2. Step 2 It may come across the wrong way if you use it with someone unrelated to you.
    When we say “related” here, we mean “connected in any way.” So, if you’re going out to eat and you refer to your older Indian waitress as “auntie” it’s probably going to come off like you’re being too personal or presumptuous (especially if they aren’t actually Desi).
    • It would be normal for Indians in India to use “auntie” for all older women, but it might come across the wrong way if you do that.
    • Pro tip: If you’re not sure whether it’s appropriate to use “auntie,” it’s a big sign you shouldn’t use it.[4]
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Section 5 of 5:

Other Indian Title Conventions

  1. Step 1 Use “uncle” for older men the same way you use “auntie” for women.
    The same exact rules for “auntie” apply to “uncle,” with the potentially obvious core difference that “uncle” is for older men. As a rule of thumb, if you refer to a woman as “auntie,” you always refer to their male partner as “uncle.” It would come off as odd if you didn’t use both.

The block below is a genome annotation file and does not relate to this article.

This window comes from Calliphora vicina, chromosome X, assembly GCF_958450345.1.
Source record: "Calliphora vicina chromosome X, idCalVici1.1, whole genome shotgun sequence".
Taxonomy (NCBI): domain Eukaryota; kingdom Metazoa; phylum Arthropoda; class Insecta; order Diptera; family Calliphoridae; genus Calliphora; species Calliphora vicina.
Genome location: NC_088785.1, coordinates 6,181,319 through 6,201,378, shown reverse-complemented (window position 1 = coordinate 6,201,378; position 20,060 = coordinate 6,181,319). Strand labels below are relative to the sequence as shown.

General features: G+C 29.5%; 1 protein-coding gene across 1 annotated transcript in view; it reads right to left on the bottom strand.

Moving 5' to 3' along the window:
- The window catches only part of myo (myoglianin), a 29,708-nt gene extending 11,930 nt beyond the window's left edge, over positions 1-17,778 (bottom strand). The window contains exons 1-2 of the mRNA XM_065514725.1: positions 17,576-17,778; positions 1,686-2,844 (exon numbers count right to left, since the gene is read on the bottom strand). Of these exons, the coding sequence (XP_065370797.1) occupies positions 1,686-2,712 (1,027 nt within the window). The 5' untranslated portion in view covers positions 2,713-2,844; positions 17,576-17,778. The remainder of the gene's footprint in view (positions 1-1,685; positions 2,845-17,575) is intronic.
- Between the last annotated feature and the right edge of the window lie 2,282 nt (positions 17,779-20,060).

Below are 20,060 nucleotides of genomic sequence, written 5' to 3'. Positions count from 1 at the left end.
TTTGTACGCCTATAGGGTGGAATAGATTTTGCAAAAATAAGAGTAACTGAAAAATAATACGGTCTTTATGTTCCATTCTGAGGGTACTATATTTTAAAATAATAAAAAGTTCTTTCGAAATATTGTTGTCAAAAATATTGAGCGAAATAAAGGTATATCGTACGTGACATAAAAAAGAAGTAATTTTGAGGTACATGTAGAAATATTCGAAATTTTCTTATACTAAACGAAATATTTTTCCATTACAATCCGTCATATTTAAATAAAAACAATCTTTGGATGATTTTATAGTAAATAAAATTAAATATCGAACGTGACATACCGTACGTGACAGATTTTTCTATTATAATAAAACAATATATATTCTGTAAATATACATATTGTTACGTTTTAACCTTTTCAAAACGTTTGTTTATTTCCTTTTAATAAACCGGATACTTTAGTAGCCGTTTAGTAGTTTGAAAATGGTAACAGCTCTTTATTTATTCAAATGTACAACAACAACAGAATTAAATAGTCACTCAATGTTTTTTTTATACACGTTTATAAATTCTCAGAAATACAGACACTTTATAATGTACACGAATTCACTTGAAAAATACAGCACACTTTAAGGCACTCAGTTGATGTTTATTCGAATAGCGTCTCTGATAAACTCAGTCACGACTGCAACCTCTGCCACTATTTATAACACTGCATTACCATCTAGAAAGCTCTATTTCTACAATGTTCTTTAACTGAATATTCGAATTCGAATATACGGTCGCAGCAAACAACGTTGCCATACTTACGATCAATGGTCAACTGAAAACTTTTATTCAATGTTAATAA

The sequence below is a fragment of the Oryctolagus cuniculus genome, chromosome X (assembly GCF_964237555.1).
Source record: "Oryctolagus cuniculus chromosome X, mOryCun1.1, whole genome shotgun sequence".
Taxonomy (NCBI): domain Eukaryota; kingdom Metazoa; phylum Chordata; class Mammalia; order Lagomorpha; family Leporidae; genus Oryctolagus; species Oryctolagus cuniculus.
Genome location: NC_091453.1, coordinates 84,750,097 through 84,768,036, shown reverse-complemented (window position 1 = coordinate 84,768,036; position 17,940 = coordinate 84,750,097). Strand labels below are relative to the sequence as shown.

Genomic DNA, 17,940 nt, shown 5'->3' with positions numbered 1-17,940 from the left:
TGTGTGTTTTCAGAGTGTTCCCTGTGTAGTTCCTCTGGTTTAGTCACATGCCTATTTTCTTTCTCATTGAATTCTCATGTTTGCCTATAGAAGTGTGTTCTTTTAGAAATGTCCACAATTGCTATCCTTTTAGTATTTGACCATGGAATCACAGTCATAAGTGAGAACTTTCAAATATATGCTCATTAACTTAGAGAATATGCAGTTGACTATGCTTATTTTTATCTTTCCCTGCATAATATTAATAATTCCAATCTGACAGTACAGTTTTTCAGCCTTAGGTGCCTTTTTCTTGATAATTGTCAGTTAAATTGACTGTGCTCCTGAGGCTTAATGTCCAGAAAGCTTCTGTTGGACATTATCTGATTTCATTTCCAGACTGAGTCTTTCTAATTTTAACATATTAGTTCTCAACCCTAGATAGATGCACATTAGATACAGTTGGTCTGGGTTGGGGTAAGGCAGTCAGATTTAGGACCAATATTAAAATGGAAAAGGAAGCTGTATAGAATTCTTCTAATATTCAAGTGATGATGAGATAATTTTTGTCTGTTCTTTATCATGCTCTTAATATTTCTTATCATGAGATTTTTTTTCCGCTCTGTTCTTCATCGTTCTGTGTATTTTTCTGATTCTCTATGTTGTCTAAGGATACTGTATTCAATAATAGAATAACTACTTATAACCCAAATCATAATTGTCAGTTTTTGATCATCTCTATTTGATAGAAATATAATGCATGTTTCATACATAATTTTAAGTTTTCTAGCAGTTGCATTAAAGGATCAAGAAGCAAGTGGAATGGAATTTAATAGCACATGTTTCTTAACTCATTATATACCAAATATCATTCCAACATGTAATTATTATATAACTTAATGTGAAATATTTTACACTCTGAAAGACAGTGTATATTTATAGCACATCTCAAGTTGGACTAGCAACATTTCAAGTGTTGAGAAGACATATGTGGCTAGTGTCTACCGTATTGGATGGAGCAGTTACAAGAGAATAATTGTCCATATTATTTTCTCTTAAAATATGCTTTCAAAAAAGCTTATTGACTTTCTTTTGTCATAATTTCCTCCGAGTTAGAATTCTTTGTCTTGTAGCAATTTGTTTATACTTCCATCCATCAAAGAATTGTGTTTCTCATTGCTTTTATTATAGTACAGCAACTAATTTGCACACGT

• Indians will often use “brother” and “sister” to refer to friends, cousins, or coworkers. This is basically identical to the way a lot of Black Americans will refer to people as “brother” or “sister.”[5]
    • You’ll often hear Indian Americans using the Hindi, Sindhi, Gujarati, etc. words for “brother” or “sister” instead of the English words. The most popular variations are “bhaee,” “bhai,” and “bhaiya” for “brother” and “bahan,” “bona,” or “bahena” for “sister.”
  2. Step 2 Indian English speakers will usually use Hindi terms for immediate family.
    Even if English is the primary language spoken among an Indian family, members of that family will often use the popularized Hindu terms for specific family members. It would usually be considered odd for a non-Indian person to use these terms unless they’re married into the family.[6] Key examples include:
    • Mausi – your mother’s sister
    • Chachi – your father’s brother’s wife
    • Didi/Bhabi – your actual uncle or aunt (if you’re much younger)
    • Nani/Nana – your grandparents